Experience in many countries has taught that community organisations can rarely be sustained if they are built around social services alone. From the first small agricultural settlement to the giant cities of today, human organisations have usually revolved around production. And the production focal points of Mahaweli’s ‘System H’ are the turnout gates that provide the water for 12 to 20 farmers.

Soon these small groups of farmers within each turnout area were being asked to select or elect two representatives. One was to be a Contact Farmer, who undertook to attend fortnightly agricultural training sessions for a year and to communicate and discuss what was learnt, regularly, with the other farmers in his turnout area. The second was to be a Farmer Manager, to be responsible for taking up irrigation management.

Today over 3,000 farmers have been elected to represent 15,000 turnout groups and the sustained attendance level at the regular training sessions in irrigation, agriculture and community development speak volumes for the effectiveness of the approach. Education is now no longer individual in focus or general in scope. It is addressed to the group and concerned with the practical problems of a turnout area — water distribution, drainage maintenance, land preparation, use of new seeds, timing of fertilizers and pesticides, quantities of water required, group credit availability and many other practical and immediate needs of the farmers and their families. Eventually this cadre of 3,000 will have enough expertise to take over the functions of government workers in ‘System H’.

Farmers’ organisations, centred around turnout gates, have made it possible to begin building the ‘missing link’ in the Mahaweli’s ‘System H’ and ensure that most of the people take up most of the benefits available. Yet the cost to UNICEF of its community organisation work is less than the proverbial drop in the ocean of irrigation.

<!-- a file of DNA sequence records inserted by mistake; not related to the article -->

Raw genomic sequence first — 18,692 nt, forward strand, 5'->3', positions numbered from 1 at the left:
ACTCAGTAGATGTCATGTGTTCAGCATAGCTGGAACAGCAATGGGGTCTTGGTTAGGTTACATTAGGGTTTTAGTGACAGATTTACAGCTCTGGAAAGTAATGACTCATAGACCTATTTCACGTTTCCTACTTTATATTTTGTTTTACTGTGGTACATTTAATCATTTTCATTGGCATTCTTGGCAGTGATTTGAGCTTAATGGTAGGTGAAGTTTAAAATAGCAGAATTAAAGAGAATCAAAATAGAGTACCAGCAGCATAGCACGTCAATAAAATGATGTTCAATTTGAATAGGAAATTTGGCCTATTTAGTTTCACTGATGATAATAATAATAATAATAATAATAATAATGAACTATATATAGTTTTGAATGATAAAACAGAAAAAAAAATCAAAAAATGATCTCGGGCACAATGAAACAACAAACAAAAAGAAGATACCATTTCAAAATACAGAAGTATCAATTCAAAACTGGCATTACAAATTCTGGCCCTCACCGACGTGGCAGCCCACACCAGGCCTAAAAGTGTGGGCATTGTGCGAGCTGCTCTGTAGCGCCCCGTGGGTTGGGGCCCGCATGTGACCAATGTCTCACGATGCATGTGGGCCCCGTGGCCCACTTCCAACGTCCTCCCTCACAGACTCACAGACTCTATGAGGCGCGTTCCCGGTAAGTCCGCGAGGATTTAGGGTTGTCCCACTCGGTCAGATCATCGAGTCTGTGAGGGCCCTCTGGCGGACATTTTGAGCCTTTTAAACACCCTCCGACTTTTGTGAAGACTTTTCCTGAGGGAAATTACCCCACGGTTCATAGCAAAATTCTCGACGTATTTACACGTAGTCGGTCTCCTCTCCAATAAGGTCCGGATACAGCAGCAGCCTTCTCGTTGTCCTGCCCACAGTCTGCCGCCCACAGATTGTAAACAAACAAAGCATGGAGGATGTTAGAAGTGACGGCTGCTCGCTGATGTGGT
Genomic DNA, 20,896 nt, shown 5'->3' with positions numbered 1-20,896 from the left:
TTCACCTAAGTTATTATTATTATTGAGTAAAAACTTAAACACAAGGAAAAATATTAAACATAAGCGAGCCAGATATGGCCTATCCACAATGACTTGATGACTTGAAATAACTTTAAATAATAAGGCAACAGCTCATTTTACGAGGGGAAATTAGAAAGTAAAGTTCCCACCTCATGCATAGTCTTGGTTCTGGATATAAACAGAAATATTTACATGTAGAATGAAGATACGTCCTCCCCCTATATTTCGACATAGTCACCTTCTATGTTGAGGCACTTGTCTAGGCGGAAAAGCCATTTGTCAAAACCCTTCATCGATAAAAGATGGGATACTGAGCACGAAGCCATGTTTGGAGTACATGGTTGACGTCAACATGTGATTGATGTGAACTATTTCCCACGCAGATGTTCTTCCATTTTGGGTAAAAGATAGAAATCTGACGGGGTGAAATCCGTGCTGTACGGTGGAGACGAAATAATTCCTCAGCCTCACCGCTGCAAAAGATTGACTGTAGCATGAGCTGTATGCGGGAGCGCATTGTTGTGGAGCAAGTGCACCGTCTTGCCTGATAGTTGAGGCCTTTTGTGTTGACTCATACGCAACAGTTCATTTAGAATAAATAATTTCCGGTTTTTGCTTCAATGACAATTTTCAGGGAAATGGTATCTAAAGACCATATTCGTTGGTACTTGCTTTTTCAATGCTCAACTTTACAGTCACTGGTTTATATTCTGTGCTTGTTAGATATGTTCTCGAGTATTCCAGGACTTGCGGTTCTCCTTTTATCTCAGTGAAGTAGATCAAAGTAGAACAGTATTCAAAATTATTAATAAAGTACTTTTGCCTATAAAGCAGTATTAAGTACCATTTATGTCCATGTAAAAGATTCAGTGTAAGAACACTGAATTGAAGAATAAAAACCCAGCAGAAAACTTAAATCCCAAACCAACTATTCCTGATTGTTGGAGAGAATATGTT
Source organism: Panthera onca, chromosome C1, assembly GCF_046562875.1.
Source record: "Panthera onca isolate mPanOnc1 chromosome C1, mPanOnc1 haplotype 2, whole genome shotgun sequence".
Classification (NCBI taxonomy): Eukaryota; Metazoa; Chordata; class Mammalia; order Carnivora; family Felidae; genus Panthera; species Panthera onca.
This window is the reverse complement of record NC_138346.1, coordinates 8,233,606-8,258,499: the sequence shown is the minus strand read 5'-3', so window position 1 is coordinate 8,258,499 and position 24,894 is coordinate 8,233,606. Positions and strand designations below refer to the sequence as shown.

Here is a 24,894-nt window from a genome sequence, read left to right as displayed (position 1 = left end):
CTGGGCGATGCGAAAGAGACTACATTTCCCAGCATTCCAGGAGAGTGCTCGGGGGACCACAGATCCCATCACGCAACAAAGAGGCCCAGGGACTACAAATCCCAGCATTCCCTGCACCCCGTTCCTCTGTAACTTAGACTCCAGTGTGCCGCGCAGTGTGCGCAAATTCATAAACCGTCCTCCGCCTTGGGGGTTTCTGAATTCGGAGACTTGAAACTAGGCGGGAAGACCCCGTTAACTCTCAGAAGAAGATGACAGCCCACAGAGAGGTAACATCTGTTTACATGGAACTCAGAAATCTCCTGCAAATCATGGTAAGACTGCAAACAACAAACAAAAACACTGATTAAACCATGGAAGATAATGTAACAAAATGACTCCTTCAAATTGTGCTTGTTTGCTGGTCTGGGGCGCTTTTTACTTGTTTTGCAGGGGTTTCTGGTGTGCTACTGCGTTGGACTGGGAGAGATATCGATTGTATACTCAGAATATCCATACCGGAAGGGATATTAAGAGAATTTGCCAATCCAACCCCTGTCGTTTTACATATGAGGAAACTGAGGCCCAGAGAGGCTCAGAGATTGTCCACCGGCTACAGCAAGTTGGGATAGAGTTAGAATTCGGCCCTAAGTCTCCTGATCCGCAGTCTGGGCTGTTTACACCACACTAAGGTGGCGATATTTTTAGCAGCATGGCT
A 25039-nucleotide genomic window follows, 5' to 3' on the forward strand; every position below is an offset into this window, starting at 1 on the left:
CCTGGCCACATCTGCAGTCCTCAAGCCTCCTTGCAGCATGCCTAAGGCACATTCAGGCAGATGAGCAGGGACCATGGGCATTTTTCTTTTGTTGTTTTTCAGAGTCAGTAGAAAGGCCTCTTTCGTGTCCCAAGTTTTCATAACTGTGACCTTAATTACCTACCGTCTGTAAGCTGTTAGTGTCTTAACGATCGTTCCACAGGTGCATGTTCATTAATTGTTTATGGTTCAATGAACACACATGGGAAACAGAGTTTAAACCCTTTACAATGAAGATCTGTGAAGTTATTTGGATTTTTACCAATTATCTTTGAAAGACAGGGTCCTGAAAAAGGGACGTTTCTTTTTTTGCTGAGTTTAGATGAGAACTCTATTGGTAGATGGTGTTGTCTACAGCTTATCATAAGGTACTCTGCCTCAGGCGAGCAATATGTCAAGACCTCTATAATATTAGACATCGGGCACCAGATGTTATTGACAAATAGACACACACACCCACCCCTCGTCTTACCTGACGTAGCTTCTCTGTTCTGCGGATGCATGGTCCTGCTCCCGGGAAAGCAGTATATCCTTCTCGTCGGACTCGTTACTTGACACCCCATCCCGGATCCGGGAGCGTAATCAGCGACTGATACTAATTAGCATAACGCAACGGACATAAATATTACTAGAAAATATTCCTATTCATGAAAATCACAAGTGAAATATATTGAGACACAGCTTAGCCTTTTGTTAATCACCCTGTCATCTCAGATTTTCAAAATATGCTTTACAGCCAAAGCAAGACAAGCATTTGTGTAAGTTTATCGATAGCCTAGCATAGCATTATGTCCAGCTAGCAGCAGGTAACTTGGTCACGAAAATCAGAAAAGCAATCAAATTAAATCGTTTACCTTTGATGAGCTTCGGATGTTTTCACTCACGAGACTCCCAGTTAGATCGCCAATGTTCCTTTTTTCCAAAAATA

Community Development
The involvement of UNICEF in this process of farmers’ organisations may seem strange to some. But experience in many countries has shown us that only with the active participation of an organised community can effective programmes for drinking water and sanitation, maternal and child health, creches and pre-schools, nutrition improvement and women’s employment be successfully launched and sustained. So the evolution of organised community involvement — for which the turnout gates happen to be the logical focal point in this area — was pre-condition not for the provision, but for the use of services and the deriving of maximum benefit for the majority.

Today the farmers of the 5 or 6 turnout groups who live in the same hamlet are also forming hamlet-level organisations. So the community development officers now have community in which to work.

Problems remain, some of them acute. The formation of crucial skills — co-operative water management, land improvement, capital formation — have a long way to go before they can pull whole communities out of the poverty which still exists in the new land.

But the ‘missing link’ of Mahaweli beginning to be forged. And in other Systems of this giant development scheme, the lesson is being heard that active participation an social organisation of the people is as necessary for development as water is for the land.

Shoaib Sultan Khan

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New Internationalist issue 105 magazine cover This article is from the November 1981 issue of New Internationalist.